Next is a few miles of rollers, and then finally, glorious tundra!
Finally, my favourite sort of terrain, melting out from the summer. Then, at the top, even more glorious views:

In the previous picture, you can see the only real spots of snow on the trail. The trail descends and then curves to the left (Southeast) on Bulwark Ridge. At treeline, for maybe ~1 mile, there are a few short snowfields to cross or avoid.

Easy enough to find the trail after each snowfield -- I can imagine how difficult routefinding can be here with consistent snow coverage. The next half mile is snowmelt running straight down the trail. All of it is manageable and at least the snow here provides some needed drinking water ("hydration," in the parlance of our times). No need for extra gear -- the trails are ready, just a bit of extra time for the snow.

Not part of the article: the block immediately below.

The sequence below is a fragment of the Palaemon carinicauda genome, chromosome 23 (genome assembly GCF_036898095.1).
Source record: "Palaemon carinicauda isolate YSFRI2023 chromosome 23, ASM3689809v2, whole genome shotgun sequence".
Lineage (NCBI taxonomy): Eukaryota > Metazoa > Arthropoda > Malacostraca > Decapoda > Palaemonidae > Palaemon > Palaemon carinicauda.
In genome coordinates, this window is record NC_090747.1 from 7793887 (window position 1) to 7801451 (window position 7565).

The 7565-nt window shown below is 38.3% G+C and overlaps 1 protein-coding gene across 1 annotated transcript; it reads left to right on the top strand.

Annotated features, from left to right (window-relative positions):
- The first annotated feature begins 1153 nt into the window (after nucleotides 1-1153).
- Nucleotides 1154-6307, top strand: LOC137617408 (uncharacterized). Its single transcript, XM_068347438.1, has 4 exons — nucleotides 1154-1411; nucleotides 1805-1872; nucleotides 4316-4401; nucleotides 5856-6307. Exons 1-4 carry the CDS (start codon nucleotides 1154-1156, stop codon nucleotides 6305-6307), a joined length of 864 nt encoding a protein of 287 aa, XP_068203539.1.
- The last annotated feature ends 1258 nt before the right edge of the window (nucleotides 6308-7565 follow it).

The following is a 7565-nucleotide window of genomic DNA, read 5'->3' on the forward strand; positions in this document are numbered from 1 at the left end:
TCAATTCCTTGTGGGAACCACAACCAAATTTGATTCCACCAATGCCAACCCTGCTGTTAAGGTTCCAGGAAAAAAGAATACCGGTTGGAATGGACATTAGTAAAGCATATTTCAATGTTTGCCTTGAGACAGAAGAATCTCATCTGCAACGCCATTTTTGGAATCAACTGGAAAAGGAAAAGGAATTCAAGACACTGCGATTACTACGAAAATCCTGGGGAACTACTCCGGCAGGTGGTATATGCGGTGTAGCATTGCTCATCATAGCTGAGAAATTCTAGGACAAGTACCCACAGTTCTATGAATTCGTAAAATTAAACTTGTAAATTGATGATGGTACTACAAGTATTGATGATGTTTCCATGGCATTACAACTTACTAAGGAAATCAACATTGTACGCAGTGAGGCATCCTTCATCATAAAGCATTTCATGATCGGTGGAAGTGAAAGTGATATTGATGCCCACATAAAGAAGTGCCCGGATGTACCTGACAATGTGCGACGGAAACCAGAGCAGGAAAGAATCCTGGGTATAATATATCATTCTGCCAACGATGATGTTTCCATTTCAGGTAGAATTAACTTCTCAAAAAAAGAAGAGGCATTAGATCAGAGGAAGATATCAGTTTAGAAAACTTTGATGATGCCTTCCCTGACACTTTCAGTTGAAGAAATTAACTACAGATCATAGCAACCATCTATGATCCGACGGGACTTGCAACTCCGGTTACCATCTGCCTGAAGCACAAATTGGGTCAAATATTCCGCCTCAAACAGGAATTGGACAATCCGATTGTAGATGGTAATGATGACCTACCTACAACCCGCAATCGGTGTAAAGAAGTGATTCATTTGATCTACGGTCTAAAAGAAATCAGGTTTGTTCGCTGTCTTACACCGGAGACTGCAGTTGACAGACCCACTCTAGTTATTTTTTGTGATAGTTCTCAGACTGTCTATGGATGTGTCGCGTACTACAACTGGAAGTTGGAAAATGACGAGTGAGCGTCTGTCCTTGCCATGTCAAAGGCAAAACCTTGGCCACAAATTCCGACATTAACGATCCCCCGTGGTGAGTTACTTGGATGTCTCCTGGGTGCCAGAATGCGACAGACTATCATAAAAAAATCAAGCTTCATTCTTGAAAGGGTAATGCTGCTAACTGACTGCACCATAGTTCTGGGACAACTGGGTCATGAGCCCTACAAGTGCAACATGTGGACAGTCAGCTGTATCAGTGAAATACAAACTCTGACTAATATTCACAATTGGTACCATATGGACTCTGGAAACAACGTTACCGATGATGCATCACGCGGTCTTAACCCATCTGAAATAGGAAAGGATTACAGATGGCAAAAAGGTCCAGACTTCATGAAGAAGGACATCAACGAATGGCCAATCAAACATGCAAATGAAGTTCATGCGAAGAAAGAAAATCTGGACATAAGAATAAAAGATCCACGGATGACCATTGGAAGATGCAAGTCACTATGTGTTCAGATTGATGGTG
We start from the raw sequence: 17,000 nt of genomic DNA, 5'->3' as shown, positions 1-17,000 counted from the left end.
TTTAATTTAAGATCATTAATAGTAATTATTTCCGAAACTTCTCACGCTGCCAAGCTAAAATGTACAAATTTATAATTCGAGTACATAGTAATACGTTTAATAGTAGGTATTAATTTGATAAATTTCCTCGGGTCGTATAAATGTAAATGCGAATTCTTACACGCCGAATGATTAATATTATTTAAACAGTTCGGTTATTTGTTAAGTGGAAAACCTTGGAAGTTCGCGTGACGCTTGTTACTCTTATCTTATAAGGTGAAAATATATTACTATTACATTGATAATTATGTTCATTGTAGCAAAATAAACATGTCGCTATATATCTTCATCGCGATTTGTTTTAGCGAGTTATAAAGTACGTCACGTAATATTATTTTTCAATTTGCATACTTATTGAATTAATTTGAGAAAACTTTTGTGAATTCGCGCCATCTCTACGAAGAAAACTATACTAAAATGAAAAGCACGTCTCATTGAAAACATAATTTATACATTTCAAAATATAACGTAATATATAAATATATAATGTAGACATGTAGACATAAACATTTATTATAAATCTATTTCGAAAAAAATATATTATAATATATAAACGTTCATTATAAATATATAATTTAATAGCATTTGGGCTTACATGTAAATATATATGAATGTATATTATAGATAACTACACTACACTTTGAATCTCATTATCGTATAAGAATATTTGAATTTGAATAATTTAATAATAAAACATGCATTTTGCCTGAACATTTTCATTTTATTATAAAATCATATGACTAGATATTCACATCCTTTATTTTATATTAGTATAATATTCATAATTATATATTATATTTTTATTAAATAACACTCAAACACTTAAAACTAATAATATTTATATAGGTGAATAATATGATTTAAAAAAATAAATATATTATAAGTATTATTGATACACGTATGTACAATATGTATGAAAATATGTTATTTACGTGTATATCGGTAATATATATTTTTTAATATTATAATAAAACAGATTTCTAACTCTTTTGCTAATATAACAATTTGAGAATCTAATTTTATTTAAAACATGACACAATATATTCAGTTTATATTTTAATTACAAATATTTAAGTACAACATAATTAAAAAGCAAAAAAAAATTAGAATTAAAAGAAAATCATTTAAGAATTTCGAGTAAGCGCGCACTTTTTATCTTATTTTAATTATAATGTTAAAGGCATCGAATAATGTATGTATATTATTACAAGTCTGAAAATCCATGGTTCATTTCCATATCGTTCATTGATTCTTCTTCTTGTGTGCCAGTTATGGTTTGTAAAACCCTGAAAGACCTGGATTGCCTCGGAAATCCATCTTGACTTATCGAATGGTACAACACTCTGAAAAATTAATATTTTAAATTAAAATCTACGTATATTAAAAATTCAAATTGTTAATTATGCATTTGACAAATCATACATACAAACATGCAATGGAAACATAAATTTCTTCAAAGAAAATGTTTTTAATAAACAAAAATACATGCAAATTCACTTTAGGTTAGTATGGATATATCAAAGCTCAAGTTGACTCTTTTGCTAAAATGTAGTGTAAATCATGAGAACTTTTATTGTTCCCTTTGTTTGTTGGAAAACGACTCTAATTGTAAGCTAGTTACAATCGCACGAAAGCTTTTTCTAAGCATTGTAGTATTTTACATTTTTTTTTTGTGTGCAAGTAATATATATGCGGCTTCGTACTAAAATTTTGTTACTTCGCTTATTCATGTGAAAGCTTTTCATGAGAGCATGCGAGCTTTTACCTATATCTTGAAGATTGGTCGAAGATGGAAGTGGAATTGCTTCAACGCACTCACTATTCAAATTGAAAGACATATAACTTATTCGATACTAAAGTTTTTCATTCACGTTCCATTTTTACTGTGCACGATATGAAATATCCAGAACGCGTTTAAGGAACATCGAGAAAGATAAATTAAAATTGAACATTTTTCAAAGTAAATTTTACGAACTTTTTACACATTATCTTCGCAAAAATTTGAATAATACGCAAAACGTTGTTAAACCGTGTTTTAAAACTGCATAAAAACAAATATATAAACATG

After the snow and chunky-monkey stuff for a few miles, the trail surprisingly opens up for a few miles of straight, fun downhill. Otherwise, in monsoon/storm season, I might suggest a clockwise route. That puts you on Signal first (which is prettier, anyway), and marginally closer to where most storms start (every little bit counts!), then leaves you to duck into the trees for the remainder and consideration of Lookout as optional.

The Sound and Fury

Lastly, I saw something new on a hike/run like this: motorcycles on the top of Signal! You don't see this every day (zoom way in, top left of center):